'Representing my country, my family, this is the reason why I play rugby' - Auckland teen rugby star on striving for success in the new professional era

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From being the only girl to play rugby among the boys as a seven-year-old, Papatoetoe High School student Ricshay Lemanu is ambitious about giving rugby sevens a real go as a career choice.

Papatoetoe High School student Ricshay Lemanu debuted for the Auckland Storm in the Farah Palmer Cup last year as a year 12.
Source: 1 NEWS

Lemanu was named earlier in the week to represent New Zealand at the Youth Olympics in Argentina for the women's under 18 sevens side.

The 17-year-old plays wing for the Auckland Storm team but is a forward in sevens. The Papatoetoe senior student said she is proud to don on the black jersey again.

"Putting that black jersey on I feel so proud of how far I have come and all the help I have gotten," said Lemanu.

"All the opportunities I have been given, I have never taken any of them for granted."

Lemanu played for New Zealand in the Oceania tournament in Sydney in April where the team beat trans-Tasman rivals Australia 21-7 in the final.

"Representing my country, my family - this is the reason why I play rugby."

New Zealand Rugby last month announced its first contracted women players and Lemanu is no stranger playing alongside some of the Black Ferns stars in the Farah Palmer Cup.

Last year Lemanu debuted for the Auckland Storm on the wing, a side skippered by Black Ferns captain Fiao'o Fa'amausili.

New Zealand under-18 women sevens player Ricshay Lemanu.

New Zealand under-18 women sevens player Ricshay Lemanu.

"It felt good because I could learn from them. It was so unreal playing alongside some of them (Black Ferns)."

Ellen Teinakore found it hard to put into words her feelings about her daughter's fast progress through the sevens system.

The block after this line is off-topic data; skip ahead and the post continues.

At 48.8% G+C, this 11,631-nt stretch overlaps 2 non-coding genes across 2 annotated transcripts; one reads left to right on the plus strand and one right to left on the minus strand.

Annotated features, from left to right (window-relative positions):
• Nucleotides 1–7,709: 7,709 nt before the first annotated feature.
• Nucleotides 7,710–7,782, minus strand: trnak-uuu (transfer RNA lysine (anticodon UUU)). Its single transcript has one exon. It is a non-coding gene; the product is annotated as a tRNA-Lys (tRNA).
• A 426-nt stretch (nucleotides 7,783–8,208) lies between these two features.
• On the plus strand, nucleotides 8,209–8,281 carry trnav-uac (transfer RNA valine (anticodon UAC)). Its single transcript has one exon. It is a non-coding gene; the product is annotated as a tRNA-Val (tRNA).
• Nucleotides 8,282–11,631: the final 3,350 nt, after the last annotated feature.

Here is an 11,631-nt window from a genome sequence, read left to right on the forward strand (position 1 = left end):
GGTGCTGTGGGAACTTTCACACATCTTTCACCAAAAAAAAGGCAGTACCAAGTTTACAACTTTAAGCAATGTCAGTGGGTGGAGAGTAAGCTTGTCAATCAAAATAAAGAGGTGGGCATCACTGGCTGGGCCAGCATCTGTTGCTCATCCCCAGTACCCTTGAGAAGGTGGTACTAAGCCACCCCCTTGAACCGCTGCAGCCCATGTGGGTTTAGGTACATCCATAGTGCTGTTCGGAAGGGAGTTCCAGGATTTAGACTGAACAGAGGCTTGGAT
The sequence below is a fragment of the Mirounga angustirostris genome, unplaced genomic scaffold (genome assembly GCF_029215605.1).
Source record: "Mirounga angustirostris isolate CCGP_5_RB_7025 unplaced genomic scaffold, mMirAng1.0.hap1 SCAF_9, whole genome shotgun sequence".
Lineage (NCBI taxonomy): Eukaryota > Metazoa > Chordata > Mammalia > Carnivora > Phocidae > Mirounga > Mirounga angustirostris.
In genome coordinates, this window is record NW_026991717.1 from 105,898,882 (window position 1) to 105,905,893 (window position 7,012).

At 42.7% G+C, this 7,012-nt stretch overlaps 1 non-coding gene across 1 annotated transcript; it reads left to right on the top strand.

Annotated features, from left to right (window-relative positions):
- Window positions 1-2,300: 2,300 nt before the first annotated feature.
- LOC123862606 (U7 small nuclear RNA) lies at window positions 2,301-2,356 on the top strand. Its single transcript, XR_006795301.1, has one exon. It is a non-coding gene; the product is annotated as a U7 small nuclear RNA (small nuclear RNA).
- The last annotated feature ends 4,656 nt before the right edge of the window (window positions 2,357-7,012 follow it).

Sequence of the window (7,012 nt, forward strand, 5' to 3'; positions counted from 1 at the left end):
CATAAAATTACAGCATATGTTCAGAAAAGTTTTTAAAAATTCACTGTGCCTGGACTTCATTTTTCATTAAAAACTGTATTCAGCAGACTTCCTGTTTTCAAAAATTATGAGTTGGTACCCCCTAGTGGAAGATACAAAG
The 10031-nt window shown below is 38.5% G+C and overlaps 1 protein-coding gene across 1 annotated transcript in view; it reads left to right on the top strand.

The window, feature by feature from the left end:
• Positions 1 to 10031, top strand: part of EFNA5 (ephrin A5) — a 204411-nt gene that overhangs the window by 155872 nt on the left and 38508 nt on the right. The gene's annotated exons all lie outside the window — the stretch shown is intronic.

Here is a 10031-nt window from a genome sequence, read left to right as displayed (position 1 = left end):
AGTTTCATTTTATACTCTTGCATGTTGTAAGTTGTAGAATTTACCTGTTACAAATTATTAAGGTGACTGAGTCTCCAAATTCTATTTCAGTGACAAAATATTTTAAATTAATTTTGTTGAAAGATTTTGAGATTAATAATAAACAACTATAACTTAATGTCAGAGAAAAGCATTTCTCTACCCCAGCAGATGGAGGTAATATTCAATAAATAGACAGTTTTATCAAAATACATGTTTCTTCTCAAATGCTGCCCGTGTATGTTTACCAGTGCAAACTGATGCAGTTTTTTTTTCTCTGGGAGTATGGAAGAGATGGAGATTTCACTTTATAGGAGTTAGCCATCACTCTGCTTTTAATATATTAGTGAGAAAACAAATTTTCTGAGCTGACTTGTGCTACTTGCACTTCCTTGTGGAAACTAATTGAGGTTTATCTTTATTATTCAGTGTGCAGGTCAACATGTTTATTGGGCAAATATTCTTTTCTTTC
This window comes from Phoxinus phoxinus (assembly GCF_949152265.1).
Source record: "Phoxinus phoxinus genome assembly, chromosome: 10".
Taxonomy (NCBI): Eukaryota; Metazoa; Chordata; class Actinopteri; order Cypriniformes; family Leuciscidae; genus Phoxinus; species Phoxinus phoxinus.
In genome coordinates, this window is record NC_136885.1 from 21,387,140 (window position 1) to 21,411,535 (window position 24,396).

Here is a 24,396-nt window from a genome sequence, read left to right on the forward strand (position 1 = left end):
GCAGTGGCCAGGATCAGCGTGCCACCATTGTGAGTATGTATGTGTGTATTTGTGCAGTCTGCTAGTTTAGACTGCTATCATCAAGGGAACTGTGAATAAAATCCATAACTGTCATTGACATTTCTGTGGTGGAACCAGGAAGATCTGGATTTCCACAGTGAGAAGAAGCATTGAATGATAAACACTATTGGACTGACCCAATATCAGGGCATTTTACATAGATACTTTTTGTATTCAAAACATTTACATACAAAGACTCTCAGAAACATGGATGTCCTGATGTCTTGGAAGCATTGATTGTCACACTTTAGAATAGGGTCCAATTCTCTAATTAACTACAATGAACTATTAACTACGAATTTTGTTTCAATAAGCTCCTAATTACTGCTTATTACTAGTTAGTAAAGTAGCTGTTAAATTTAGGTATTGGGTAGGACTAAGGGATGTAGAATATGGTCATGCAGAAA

"Her progress from seeing her being the only girl in the boys' team… it is just an unforgettable moment," said Teinakore.

Teinakore said her family were overwhelmed with tears of joy after hearing the news that Lemanu made the New Zealand under-18 women's squad.

"She came into the kitchen and was like 'mum I got in!' I screamed, I jumped around. Her dad and I jumped around.

"And then we cried, all three of us, it was a pretty awesome moment."

With the sport finally becoming professional for women in New Zealand, Lemanu's mother said she is glad to see her daughter get the opportunities she never had as a former player.

"I felt so proud to be a woman in New Zealand rugby and to be given an opportunity… hooray!

"I look back at it when I played rugby and it was never possible.

"To see it happen in her days I'm like 'yes!' Our world is moving in a good spot for girls in rugby."

Papatoetoe High School sports coordinator Carlin Crossan said Lemanu's selection in the New Zealand team is a massive plus for girls' rugby at the South Auckland school.

"Particularly for girls' rugby - having Ricshay is very handy with her natural talent and it has also helped the school girls' team be a lot more successful this year compared to previous years," said Crossan.

"It also means a lot of our younger girls now have something to aspire to as well.

"Hopefully a number of them can follow in Ricshay's path and they can make rep teams and make New Zealand teams in the future."

New Zealand under 18 women’s sevens squad to compete at October's Youth Olympics in Argentina:

Tiana Davison (Taranaki), Dhys Faleafaga (Wellington), Tynealle Fitzgerald (Bay of Plenty), Iritana Hohaia (Taranaki), Jazmin Hotham (Waikato), Riscshay Lemanu (Auckland), Azalleyah Maaka (Poverty Bay), Risaleaana Pouri-Lane (Tasman), Montessa Tairakena (Waikato), Kalyn Takitimu-Cook (Manawatu), Arorangi Tauranga (Waikato), Hinemoa Watene (Auckland).

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